This is the second of three blog posts delving into essays written by Harrow schoolchildren in 1943 for an essay competition run by Harrow’s Urban District Council’s Reconstruction Committee, titled, “The Harrow Which I Should Like to See.”
Keeping sickness at bay is a striking focus of many of the essays, and one that perhaps would resonate with an audience today. The health of the community must have played heavily on the minds of children, both due to the prominence of public health campaigns and the very real threat of illnesses that were still not fully under control through mass vaccination, such as diphtheria and mumps; calls for more isolation hospitals, compulsory vaccinations, and enhanced measures to keep germs at bay, all make frequent, almost obsessive, appearances. The common mantra for what the Harrow of the future should be is “clean and healthy” above all else. Charles, aged 10 writes, “In each room in a house there should be one large ventilator. Each house should have one room set aside for sickness…One person in each house should be a doctor…” His suggestions may seem extreme at first glance, but the idea of each house having a room set aside for sickness echoes conversations held during the current pandemic of the privilege of those who have had in their homes room to self-isolate away from family, and the misfortune of those in more cramped accommodation.
“I also think that each child should have one hundred cubic feet of air…”
Ralph, aged 10, Eastcote Lane Junior School
Building a healthy population forms the basis for perhaps the majority of the children’s suggestions: most children extol the benefits of more recreation spaces, public swimming baths – and even ice rinks – for developing healthy bodies; new airy housing and school buildings both with ample outdoor spaces are deemed necessary for the same purpose, and frequent rubbish collection is urged to prevent the spread of diseases. Topically, a number of children suggest more overt ways of keeping Harrow free of disease: multiple children, including Charles, mentioned above, stress that vaccinations for major – if not all – diseases should be compulsory. There were widespread and visually impactful public health campaigns for vaccination against illnesses such as diphtheria,[i] so it is not surprising that children’s views would reflect these messages.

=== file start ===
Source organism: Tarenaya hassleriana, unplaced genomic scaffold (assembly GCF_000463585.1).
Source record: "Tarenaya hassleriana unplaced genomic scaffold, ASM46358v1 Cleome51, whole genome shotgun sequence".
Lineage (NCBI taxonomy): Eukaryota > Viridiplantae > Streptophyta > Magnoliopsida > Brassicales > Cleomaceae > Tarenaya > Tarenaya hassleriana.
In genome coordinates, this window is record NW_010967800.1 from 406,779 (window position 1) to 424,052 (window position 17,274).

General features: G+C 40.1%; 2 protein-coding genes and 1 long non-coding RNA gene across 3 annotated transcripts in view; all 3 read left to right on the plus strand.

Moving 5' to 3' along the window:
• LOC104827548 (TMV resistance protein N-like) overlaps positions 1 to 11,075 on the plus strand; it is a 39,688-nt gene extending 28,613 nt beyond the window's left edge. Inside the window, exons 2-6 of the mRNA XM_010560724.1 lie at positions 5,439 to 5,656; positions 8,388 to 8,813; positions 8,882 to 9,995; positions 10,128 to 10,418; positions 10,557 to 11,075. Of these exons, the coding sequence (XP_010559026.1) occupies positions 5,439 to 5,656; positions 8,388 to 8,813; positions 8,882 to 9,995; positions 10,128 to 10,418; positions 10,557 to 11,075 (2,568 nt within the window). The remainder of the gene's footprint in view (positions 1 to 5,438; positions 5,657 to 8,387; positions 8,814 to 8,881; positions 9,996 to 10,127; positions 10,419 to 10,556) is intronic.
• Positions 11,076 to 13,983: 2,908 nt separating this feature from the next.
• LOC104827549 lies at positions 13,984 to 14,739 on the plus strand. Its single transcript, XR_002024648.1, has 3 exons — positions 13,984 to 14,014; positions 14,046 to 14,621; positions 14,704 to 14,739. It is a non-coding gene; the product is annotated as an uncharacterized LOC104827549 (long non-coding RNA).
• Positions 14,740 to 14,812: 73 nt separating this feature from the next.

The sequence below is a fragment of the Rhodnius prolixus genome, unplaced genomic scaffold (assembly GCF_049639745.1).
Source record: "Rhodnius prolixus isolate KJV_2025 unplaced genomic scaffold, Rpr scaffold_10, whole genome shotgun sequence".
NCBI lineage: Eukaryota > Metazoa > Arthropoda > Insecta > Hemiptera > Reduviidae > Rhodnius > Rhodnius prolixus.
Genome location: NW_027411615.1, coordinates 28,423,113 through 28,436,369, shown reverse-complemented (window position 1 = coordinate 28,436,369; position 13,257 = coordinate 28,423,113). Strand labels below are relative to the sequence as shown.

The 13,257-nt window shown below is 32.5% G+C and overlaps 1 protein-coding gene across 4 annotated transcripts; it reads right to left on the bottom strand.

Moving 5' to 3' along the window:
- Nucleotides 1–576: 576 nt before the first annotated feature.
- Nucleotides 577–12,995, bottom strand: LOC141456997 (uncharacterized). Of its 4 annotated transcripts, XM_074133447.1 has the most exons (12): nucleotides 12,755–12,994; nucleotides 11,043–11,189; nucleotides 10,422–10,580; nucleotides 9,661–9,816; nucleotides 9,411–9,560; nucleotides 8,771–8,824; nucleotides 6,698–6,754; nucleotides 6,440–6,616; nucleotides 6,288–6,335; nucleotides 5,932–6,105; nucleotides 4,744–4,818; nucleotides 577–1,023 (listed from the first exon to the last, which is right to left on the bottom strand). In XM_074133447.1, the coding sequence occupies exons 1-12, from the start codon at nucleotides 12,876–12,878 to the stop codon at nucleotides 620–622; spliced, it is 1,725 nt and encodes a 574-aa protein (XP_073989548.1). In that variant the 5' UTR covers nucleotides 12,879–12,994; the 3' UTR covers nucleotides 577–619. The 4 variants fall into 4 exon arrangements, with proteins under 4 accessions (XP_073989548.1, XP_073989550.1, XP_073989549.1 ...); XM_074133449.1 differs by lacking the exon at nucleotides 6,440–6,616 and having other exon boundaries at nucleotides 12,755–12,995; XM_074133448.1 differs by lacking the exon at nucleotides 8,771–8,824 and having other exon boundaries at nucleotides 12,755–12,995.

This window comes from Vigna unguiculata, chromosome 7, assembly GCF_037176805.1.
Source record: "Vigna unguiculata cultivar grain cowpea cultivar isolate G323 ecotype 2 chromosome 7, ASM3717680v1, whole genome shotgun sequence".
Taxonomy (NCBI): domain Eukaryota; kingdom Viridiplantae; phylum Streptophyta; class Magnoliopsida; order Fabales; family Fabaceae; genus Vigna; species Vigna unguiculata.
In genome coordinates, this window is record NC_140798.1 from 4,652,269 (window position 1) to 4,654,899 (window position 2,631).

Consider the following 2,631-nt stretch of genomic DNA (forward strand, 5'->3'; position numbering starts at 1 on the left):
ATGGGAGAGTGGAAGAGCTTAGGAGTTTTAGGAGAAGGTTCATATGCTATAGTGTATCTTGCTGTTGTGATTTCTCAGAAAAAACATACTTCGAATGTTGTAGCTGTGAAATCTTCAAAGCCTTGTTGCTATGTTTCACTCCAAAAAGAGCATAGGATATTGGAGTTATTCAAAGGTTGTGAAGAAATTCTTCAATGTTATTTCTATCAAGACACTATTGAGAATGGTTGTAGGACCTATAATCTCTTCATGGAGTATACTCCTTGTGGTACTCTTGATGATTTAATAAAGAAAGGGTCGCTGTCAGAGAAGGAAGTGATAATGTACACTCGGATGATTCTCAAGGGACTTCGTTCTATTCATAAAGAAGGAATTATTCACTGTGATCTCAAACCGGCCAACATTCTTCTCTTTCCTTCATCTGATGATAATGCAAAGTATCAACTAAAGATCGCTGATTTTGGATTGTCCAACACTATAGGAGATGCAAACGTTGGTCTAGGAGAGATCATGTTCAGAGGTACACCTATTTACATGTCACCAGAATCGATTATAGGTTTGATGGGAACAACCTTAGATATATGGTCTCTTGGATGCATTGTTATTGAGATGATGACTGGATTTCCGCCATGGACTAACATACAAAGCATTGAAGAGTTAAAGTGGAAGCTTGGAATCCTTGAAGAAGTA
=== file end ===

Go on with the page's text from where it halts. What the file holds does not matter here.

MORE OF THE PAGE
The way in which a unifying desire for a future of clean, healthy – disease-free – living pervades the different topics of these essays, all the way from waste disposal methods to leisure facilities, makes you wonder just how much concerns over sickness seep into mindset of children, when talk of the pandemic is so all-encompassing in public, and private, life.